In the end, an agency banking model can work in developed as well as developing countries. In the U.S., an agency model already exists in the car financing industry, where financing agents are located in car dealerships, enabled to initiate and close a loan on site.

The Intersection of Agency Banking and Technology

Banking organizations must embrace technological innovations to empower agents with the right technical support. With agents not having access to a banking organization’s IT network, even though they are asked to represent a bank, they must be given the tools to succeed.

Technology should be simple enough for easy deployment and integration, especially for the agents in rural and semi-urban areas. For example, a straightforward user interface/appearance of a device, relevant icons in the device or the content in local languages enable agents to browse the services easily and deliver them fast to the consumer.

The key is to empower agents, supporting activities such as opening accounts, onboarding, cash deposit and withdrawal as well as enabling cross-selling and up-selling. A direct real-time connection to the supported banking organization should be provided to answer questions.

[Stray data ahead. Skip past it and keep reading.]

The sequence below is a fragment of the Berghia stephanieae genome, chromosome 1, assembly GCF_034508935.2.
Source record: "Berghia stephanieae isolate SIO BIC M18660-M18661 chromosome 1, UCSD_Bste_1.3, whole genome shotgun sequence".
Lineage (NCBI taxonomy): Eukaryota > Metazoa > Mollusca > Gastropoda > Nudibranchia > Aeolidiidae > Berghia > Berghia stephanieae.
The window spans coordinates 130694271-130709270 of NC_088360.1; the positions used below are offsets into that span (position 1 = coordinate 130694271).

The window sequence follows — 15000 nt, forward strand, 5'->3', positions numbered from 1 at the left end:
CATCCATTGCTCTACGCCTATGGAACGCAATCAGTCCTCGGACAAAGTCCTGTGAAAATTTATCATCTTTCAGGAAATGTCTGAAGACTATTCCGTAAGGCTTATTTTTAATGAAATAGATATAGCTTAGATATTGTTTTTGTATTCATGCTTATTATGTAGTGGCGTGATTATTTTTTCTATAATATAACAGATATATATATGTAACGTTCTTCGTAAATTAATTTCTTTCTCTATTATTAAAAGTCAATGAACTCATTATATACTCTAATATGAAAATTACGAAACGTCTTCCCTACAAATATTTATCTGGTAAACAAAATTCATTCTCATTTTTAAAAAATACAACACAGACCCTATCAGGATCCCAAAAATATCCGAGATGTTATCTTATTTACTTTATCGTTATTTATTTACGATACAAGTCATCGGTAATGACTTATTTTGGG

The Future of Agency Banking

Agency Banking provides a scalable model to provide banking services the underserved populations of the world. Deployed in conjunction with today’s digital technology, agency banking can also provide the benefit of increased distribution and accessibility to all demographic segments of the population.

As financial institutions are considering various distribution models to replace the highly inefficient branch-based model of the past, agency banking could be a viable alternative. There are still regulatory issues to address where roles of agents may be expanded in countries less familiar with this model, but organizations need to consider all alternatives.

At a time when some organizations are walking away from basic banking services that were meant to meet the needs of the under-banked and less affluent, agent banking can make these services more financially viable as well as more convenient. The questions is whether organizations that have over-invested in branches can rethink their distribution alternatives.

This article was originally published on January 25, 2018. All content © 2018 by The Financial Brand and may not be reproduced by any means without permission.